The sun had just filtered through the dark, frozen clouds on a cold Sunday afternoon as I sat down with Leo Dolan, a freshman from Summit High and lead singer of The Catch at Thump coffee in downtown Bend.
“Man, I feel like I’m famous,” says Dolan with a grin. “I’ve never done anything like this before.”Truth is, most high school bands rarely receive any ego-inflating attention from audiences, much less local media, even high school reporters like myself. But that doesn’t stop high schoolers from pursuing their rock and roll dreams. To the contrary, in a world where academics, sports, video games, and social media are all competing for teenagers’ attention, forming a band remains a tried and true rite of passage.
There are no statistics on high school bands (maybe they can add it to the next census…), but there are more than a dozen in Bend alone. Extrapolate that across 50 states and thousands of cities, and you start to sense the sheer scope of the high school music landscape.
But it’s a music scene that’s as overlooked as it is vibrant.
After talking with a mix of older adults about high school bands, I ended up hearing things like, “They don’t have a lot of experience,” and, “It’s just a phase they’re going through,” or, “They don’t have what it takes to make it.”
But for a high school musician, being in a band is much more than a phase. It’s a rare and fulfilling experience that can decide where they go and what they do after graduating. It’s also one of the few activities that isn’t directed by parents, coaches, or teachers.
“Me and our lead guitarist Joe Murphy were in a school band together when we first decided we wanted to start a band,” said The Catch’s Dolan. “It was horrible music and we wanted to write our own stuff.”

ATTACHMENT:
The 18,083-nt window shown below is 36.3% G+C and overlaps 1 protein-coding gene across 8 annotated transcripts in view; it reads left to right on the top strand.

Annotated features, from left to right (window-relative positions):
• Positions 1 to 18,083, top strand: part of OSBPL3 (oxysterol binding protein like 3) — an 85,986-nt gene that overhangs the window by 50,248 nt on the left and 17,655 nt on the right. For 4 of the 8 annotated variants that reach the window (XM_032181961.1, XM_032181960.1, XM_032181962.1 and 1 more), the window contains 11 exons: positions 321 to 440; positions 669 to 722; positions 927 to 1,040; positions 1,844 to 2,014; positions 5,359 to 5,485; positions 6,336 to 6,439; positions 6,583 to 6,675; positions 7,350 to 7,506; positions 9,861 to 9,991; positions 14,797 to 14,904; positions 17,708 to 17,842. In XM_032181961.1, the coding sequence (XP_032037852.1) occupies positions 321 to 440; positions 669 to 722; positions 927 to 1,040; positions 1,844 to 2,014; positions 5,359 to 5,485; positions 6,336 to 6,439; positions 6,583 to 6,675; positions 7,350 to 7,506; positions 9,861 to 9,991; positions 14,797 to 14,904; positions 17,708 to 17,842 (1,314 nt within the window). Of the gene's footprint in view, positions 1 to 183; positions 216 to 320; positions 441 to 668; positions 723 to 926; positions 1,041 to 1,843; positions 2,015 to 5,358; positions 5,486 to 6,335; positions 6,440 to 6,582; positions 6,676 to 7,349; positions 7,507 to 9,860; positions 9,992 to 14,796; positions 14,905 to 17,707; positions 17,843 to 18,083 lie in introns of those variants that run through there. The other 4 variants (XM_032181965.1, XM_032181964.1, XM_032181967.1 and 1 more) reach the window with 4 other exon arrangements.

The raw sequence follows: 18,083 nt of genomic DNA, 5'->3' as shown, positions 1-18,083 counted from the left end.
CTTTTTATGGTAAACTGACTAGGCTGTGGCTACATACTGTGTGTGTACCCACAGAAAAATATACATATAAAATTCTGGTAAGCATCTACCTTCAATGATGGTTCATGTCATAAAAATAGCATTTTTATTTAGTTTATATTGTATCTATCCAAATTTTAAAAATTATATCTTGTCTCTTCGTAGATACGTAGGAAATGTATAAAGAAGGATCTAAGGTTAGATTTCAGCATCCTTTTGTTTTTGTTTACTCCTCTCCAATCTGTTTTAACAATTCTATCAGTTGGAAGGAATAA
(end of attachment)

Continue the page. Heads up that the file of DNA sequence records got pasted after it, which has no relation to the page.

Just the idea of creating a band is a source of motivation for most teen musicians simply because it gives them a sense of freedom.
“It’s a way for me to express myself and to express the way I feel,” said 17-year-old Chase Mickel, another high school student from Summit and lead singer for part-time band Bridge The Gap.
But all this expression and motivation has got to start somewhere. Stress, time, and money are just a few major challenges every band faces.
DISCOVERING THEIR CHOPS
Starting a band is not a simple task. You’ve got to find like-minded classmates with some musical ability. Once you do connect, there’s the awkward first rehearsal, teaching riffs and licks to play, kicking out members, and so forth—all issues a band will face at some point. There are also the more mundane issues that most “adult” bands don’t even consider—like where to practice when you don’t own your own home and how to get to rehearsal if you don’t have a driver’s license.
“It was a little awkward at first because we didn’t know each other very well, but it smoothed out after a couple rehearsals” said Dolan, of the Catch’s first rehearsals.
Being in a band is a dynamic and creative endeavor, but it’s one that can be filled with tension.